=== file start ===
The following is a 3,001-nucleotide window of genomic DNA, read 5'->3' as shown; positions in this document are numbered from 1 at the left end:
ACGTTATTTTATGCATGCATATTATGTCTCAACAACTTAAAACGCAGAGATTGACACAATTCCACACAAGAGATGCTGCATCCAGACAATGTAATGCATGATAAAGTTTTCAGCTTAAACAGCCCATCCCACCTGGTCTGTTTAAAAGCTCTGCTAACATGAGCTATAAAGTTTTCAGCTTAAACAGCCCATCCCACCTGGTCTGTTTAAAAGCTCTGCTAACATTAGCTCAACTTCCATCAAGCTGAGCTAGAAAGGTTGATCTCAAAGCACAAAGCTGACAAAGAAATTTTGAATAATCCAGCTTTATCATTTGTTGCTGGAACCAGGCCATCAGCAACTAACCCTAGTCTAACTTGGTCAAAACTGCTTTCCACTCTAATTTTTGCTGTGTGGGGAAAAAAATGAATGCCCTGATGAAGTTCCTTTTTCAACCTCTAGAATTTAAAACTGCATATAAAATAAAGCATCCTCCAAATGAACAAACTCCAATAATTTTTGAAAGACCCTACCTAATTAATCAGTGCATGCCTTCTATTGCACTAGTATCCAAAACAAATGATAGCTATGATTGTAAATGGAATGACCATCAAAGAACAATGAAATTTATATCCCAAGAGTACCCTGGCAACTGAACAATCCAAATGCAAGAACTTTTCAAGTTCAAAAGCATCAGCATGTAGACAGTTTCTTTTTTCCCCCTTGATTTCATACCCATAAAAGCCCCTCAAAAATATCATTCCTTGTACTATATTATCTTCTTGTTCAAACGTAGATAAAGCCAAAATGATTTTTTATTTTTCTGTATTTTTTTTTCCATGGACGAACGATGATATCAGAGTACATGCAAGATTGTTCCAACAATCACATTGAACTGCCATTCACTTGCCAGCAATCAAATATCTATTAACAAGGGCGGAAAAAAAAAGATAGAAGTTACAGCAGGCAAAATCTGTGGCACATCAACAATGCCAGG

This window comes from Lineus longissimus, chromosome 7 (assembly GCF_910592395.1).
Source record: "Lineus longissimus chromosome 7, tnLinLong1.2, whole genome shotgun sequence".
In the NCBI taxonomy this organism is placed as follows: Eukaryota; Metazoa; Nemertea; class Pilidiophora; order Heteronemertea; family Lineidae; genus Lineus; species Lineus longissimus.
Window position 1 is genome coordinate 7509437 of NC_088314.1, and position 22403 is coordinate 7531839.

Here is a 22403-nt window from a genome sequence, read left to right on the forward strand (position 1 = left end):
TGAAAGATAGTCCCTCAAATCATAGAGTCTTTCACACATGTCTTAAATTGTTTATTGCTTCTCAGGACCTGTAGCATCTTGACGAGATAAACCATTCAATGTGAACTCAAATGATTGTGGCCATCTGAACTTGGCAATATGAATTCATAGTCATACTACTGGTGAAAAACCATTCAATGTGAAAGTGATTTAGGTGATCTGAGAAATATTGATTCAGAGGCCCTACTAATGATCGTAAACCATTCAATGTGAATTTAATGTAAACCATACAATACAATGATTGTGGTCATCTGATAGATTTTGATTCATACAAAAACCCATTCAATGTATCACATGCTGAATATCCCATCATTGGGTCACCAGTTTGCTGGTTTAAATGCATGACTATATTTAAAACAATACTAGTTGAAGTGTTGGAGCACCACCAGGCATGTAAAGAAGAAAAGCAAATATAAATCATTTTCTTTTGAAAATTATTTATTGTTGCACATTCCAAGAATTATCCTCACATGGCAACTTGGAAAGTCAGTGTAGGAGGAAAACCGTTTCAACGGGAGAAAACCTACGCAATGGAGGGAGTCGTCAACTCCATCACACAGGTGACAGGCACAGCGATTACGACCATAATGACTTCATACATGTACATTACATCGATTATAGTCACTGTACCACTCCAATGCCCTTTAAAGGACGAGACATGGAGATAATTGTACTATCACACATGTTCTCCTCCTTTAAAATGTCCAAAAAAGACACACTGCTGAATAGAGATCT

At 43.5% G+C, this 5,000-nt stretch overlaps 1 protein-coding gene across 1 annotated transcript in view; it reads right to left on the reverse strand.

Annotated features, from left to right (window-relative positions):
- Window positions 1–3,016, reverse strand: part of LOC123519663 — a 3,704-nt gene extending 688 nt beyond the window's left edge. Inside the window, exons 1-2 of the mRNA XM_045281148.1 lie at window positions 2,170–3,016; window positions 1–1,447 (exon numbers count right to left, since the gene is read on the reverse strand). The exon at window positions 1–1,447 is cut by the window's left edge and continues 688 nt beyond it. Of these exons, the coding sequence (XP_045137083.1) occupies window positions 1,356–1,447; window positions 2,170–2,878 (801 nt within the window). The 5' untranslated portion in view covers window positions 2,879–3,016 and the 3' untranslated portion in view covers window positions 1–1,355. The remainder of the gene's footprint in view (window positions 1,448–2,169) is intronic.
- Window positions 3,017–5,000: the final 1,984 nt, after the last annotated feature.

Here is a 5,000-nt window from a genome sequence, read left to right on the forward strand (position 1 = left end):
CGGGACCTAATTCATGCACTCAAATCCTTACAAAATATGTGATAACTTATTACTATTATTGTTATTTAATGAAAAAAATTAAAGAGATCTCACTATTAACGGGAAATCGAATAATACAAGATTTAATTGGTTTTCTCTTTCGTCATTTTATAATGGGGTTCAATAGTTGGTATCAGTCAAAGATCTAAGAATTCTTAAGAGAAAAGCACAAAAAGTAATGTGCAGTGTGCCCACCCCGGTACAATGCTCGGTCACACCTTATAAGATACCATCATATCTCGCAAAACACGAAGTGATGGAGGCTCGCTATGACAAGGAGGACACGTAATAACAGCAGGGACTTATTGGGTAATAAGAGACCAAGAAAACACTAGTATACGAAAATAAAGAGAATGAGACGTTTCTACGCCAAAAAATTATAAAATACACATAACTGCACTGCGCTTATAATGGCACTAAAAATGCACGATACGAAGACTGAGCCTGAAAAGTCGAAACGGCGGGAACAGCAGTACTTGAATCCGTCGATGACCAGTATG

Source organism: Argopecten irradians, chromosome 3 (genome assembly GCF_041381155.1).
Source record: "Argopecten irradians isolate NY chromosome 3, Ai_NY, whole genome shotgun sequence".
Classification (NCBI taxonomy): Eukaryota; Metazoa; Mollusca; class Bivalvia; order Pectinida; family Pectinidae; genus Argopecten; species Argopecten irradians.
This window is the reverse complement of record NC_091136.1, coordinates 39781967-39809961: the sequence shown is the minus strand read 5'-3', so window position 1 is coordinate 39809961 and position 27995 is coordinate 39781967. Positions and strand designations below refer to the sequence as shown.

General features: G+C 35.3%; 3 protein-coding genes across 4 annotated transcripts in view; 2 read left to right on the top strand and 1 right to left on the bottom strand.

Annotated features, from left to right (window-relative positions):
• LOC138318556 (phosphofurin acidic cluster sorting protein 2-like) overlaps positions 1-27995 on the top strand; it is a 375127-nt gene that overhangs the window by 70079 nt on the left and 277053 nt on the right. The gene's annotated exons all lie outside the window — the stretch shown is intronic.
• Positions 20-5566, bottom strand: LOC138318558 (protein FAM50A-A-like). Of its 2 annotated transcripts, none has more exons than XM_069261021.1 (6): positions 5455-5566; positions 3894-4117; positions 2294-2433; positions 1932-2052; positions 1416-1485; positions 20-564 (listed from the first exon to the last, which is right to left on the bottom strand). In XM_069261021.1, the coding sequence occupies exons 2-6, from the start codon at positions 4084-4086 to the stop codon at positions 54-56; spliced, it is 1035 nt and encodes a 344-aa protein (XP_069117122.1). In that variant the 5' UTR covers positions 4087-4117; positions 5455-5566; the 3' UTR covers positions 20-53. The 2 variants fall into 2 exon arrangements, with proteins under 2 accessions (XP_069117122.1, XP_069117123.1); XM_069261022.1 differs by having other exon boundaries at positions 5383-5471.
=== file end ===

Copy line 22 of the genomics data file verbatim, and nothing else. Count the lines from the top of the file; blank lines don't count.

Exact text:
• Positions 20-5566, bottom strand: LOC138318558 (protein FAM50A-A-like). Of its 2 annotated transcripts, none has more exons than XM_069261021.1 (6): positions 5455-5566; positions 3894-4117; positions 2294-2433; positions 1932-2052; positions 1416-1485; positions 20-564 (listed from the first exon to the last, which is right to left on the bottom strand). In XM_069261021.1, the coding sequence occupies exons 2-6, from the start codon at positions 4084-4086 to the stop codon at positions 54-56; spliced, it is 1035 nt and encodes a 344-aa protein (XP_069117122.1). In that variant the 5' UTR covers positions 4087-4117; positions 5455-5566; the 3' UTR covers positions 20-53. The 2 variants fall into 2 exon arrangements, with proteins under 2 accessions (XP_069117122.1, XP_069117123.1); XM_069261022.1 differs by having other exon boundaries at positions 5383-5471.